0 CaptainEd 26 Report post Posted June 3, 2016 (edited) @BMAD, I see I am being inconsistent. If the center is on the line that I gave, and x <= 1, the arc is at the top of the circle, and above the line from (0,3) to (2,0). If the center is exactly at (1,1.5), then the area is as I said above. if x > 1, then there is an arc of the bottom of the circle in the quadrant (x>0, y>0). Then the area under the arc is OUTSIDE the circle, so we'd have to know just what area you are interested in, in that case. Edited June 3, 2016 by CaptainEd Quote Share this post Link to post Share on other sites
0 BMAD 64 Report post Posted June 4, 2016 @CaptainEd Forgive if my English is not clear this happens to me a lot... But unless my intuition is wrong... If the center of the circle is southwest of the midpoint between the two values (1,1.5) then the arc curves away from the origin. If the center of the circle is northeast of the midpoint then the arc curves towards the origin while intersecting the two points. Then it should follow that there is a point, somewhere on that lone where the arc curves towards and away from the origin while going through the point at the same time (making the axis tangent I believe) or it neither curves towards or away from the origin. The last case, I argue does not meet the conditions of the question but maybe I over thought this one. @Buddyboy3000 I used an approach similar to your similar triangles in conjunction with Captain Ed's formula Quote Share this post Link to post Share on other sites
0 bonanova 84 Report post Posted June 5, 2016 Spoiler First off, a circle is determined uniquely by three distinct points on its circumference. If the points are collinear, the circle has infinite radius. We are given two circumference points, (0,3) and (2,0) and are asked, not about other points on the circumference but about possible locations of the center point. Clearly the center must lie along the perpendicular bisector of the segment defined by the given points (gray line segment), so that its distance to them is the same. That (red) line has slope 2/3 (negative reciprocal of -3/2) a y-intercept of 5/6 and an x-intercept of -5/4. When the center's x-coordinate (along the red line) is 0 or 2, the circles are tangent to the x-axis; when its y-coordinate is 0 or 3, they are tangent to the y-axis. The general behavior of the circles as the center moves along the red line is seen by these four instances. I'm not sure how to calculate the area subtended by the arc between the two given points and the positive x- and y- axes without recourse to calc or trig, even if the area of a circular sector is known: in some cases the caps intersect.I thought first of rotating the drawing so that the red and gray lines align with the principal axes, but that does not seem to simplify the calculation. Quote Share this post Link to post Share on other sites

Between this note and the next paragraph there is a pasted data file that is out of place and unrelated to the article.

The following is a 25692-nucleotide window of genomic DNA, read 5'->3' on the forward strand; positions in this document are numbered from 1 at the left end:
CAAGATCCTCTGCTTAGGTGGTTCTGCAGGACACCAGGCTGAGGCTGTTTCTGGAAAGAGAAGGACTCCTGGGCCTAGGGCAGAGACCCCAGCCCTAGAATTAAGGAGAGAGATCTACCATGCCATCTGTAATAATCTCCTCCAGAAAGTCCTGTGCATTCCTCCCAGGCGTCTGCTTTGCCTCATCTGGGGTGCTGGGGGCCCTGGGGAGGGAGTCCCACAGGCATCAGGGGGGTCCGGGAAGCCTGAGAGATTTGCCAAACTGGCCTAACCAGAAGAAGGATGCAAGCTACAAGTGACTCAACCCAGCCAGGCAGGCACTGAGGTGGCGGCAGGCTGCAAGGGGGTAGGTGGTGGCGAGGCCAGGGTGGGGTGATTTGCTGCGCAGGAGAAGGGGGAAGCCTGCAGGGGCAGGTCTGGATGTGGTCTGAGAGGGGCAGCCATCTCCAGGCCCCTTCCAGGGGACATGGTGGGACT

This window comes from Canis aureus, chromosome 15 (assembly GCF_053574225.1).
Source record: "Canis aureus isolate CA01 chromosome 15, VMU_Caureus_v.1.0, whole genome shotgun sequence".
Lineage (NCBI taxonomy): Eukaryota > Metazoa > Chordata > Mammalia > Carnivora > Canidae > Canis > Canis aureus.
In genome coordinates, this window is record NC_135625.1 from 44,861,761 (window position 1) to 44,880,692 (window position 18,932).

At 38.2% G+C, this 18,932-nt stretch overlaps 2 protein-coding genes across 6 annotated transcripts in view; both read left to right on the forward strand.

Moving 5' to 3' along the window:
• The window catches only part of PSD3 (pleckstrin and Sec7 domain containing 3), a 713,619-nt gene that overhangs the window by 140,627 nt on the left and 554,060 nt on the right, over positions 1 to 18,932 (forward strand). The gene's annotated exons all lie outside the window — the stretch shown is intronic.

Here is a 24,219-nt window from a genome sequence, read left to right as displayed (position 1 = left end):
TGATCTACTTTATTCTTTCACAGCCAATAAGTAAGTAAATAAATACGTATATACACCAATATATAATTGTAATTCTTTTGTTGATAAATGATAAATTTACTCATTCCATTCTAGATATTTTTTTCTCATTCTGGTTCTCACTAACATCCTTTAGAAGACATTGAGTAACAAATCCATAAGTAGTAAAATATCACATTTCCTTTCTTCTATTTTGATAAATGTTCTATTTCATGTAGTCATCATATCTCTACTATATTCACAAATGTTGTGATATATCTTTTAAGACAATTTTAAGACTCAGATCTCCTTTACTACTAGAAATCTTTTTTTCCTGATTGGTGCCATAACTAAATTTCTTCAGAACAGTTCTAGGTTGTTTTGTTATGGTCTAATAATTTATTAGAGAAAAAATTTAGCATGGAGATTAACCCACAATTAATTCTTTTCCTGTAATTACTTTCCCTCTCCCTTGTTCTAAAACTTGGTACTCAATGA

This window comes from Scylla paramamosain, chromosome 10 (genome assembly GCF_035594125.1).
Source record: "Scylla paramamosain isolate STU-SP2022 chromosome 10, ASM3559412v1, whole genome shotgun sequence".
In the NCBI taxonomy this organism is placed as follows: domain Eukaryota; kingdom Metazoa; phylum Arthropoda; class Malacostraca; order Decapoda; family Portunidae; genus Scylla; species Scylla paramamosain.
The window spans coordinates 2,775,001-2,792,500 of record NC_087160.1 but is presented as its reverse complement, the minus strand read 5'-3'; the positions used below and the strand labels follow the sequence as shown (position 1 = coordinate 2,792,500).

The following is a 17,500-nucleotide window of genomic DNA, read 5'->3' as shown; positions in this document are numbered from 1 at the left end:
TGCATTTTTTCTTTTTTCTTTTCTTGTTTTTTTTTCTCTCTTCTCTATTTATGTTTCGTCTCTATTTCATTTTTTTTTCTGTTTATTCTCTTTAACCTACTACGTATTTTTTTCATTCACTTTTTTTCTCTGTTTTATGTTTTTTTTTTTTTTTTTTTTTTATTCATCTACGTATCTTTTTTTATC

0 bonanova 84 Report post Posted June 13, 2016 I don't know how to do without calc or trig ... interesting puzzle Quote Share this post Link to post Share on other sites
Suppose that there is an arc from a circle going through the point (0,3) and (2,0).
How many different circles (different radius, different centers) could make this arc?
Without using calculus or trig, find the area under the arc between the x and y axis?